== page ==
Two U.S. Air Force airmen are suing the Defense Department and Defense Secretary Jim Mattis on grounds they were wrongfully terminated from the service because they were diagnosed with HIV last year.
According to a suit filed in the U.S. District Court for the Eastern District of Virginia, plaintiffs "Richard Roe" and "Victor Voe" argue that their discharges from the military violate their constitutional rights because individuals with the human immunodeficiency virus are allowed to serve in the armed forces.
"Roe" and "Voe" -- pseudonyms used to protect the plaintiffs' medical privacy -- are being discharged "despite the contrary recommendations of their commanding officers and physicians solely because they have tested positive for ... HIV," the court documents said. "Even though they are asymptomatic, they adhere to a treatment regimen that has been scientifically established to halt the progression of HIV, and their viral loads are undetectable."
"As such, their discharges violate the U.S. Constitution and federal statutes and regulations," the documents add. News of the lawsuit was first reported by The Washington Post.
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In addition to the constitutionality of the discharges, the case takes on another issue: whether the airmen are considered deployable, which they say ultimately led to their discharges.
In February, Mattis announced a "deploy-or-out policy," signaling that the U.S. military has no place for service members who are non-deployable for more than 12 months. The policy was introduced as an effort to create a more ready force.
HIV-positive personnel in the Air Force must undergo medical evaluation for the purpose of determining status for continued military service.
While the service may not dismiss an airman for having HIV, often the service member becomes non-deployable.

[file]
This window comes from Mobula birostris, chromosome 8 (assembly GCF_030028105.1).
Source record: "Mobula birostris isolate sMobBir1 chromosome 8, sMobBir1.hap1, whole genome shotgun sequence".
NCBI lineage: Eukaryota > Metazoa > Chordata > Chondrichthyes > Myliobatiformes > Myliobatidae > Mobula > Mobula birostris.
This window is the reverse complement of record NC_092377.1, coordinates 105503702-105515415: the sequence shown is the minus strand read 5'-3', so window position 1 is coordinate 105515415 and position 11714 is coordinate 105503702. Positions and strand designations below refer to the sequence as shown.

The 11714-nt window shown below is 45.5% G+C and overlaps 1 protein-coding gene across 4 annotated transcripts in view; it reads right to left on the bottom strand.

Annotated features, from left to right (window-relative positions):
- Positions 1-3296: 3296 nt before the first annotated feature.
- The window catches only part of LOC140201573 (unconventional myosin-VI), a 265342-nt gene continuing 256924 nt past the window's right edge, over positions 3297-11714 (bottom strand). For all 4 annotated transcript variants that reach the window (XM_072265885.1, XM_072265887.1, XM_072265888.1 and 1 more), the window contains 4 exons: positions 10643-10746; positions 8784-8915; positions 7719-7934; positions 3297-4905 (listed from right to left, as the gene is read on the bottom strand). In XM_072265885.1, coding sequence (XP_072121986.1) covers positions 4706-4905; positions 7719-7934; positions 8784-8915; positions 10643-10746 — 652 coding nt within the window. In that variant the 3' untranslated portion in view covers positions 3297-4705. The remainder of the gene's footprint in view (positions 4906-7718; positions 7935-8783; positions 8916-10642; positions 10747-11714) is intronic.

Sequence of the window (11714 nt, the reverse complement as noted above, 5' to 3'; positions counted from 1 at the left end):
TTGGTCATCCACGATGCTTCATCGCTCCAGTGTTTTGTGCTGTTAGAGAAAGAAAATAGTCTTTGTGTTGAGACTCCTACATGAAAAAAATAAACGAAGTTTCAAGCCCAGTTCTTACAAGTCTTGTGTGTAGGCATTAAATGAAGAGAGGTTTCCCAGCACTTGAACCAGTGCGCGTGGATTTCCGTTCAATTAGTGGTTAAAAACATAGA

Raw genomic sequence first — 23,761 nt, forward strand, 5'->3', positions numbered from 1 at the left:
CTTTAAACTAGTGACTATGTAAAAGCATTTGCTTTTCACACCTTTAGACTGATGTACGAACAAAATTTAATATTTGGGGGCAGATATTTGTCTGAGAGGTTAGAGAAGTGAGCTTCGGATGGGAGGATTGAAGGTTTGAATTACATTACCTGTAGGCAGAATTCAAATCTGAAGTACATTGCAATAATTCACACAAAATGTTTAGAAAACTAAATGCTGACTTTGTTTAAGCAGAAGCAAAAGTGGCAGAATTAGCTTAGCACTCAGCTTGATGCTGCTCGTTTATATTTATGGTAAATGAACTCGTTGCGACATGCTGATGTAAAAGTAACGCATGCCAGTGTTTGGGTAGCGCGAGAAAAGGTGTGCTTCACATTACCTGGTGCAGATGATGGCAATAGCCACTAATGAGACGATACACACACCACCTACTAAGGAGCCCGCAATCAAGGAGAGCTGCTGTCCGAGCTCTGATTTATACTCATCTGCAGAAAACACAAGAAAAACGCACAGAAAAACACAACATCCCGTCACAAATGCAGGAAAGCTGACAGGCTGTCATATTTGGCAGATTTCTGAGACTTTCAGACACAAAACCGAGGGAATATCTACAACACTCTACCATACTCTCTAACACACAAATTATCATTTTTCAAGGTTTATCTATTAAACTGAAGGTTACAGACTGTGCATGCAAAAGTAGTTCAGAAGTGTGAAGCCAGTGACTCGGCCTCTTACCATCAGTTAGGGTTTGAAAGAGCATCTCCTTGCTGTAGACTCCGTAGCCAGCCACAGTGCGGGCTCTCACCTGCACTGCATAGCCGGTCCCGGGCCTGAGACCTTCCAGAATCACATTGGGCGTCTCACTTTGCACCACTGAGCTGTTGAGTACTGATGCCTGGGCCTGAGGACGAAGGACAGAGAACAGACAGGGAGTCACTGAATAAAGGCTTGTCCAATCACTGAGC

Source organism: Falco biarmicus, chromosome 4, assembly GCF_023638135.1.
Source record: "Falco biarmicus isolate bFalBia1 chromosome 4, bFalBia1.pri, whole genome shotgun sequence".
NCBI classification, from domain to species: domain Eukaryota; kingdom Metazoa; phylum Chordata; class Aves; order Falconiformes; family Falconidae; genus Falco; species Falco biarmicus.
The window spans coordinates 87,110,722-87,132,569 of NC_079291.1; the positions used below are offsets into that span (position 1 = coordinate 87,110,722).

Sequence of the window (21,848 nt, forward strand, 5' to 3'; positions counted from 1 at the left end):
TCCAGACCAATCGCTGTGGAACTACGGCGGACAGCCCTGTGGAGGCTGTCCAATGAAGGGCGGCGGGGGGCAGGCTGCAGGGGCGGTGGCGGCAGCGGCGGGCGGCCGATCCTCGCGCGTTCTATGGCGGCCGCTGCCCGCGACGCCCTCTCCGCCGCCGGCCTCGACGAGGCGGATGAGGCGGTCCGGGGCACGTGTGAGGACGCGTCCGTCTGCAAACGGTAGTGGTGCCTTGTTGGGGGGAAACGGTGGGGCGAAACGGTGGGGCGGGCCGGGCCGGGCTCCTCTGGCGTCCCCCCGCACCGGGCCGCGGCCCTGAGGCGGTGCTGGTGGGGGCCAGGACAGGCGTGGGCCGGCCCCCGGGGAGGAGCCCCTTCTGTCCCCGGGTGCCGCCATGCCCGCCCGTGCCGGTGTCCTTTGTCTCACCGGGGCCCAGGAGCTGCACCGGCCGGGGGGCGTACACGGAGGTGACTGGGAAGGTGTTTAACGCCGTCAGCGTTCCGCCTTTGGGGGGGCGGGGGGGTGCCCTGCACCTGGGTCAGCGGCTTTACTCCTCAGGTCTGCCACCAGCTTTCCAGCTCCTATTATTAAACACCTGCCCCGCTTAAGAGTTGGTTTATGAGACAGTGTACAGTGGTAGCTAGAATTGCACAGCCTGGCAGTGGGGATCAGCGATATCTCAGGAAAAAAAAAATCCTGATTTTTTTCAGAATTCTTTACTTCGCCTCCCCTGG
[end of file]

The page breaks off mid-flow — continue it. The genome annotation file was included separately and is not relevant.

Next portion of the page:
Both airmen in the lawsuit have deployed; they were both diagnosed with HIV last year. The suit argues that "anachronistic policies are no longer justified in light of modern medical science," given they can deploy as long as they take their medications as prescribed.
The airmen are represented by Lambda Legal, OutServe-SLDN and partner law firm Winston & Strawn.
According to the suit, which cites DoD data, "the Air Force allowed at least 13 airmen living with HIV to serve overseas and support vital missions," as of late 2017.
"According to DoD publications, from 2011 to 2016, the Air Force diagnosed 181 airmen and the Navy diagnosed 388 sailors with HIV. In 2016, 119 of those airmen -- more than 65 percent -- and 266 of those sailors -- more than 68 percent -- were still serving," the filing also noted.
Roe and Voe said they weren't given any alternatives to serve in a non-deployable capacity, even though their commanders and physicians recommended they be retained.
"When Roe and Voe attempted to simply maintain the status quo and continue to serve in their present capacities while living with HIV, they faced ill-informed, categorical limitations on their deployability that will have the consequence of prohibiting them from serving at all," the court documents state.
"Roe and Voe were separated because they were classified as non-deployable. But Roe and Voe were classified as non-deployable not because there is any physical or medical reason they cannot deploy, but solely because they are HIV seropositive. Roe and Voe were therefore separated 'solely on the basis of laboratory evidence of HIV infection,' " the documents continue.
Plaintiff Voe enlisted in 2011, has been stationed in two foreign countries, and deployed to the Middle East twice. Plaintiff Roe enlisted in the Air Force in 2012. He also has been stationed in two foreign countries, the suit said.
"It's disgusting that the Trump administration is sending some men and women in uniform home for the holidays without jobs simply because of their HIV status," said Scott Schoettes, counsel and HIV project director at Lambda Legal.
Lambda Legal and OutServe-SLDN, LGBT civil rights and activist groups, issued statements following the Post's story.
"These airmen are acknowledged leaders and good at their jobs. They have served honorably for many years," said Peter Perkowski, legal and policy director of OutServe-SLDN.
"They have the support of their commanders and medical personnel, who state that having HIV will not affect their ability to do their jobs. There is simply no justification for this decision," he said.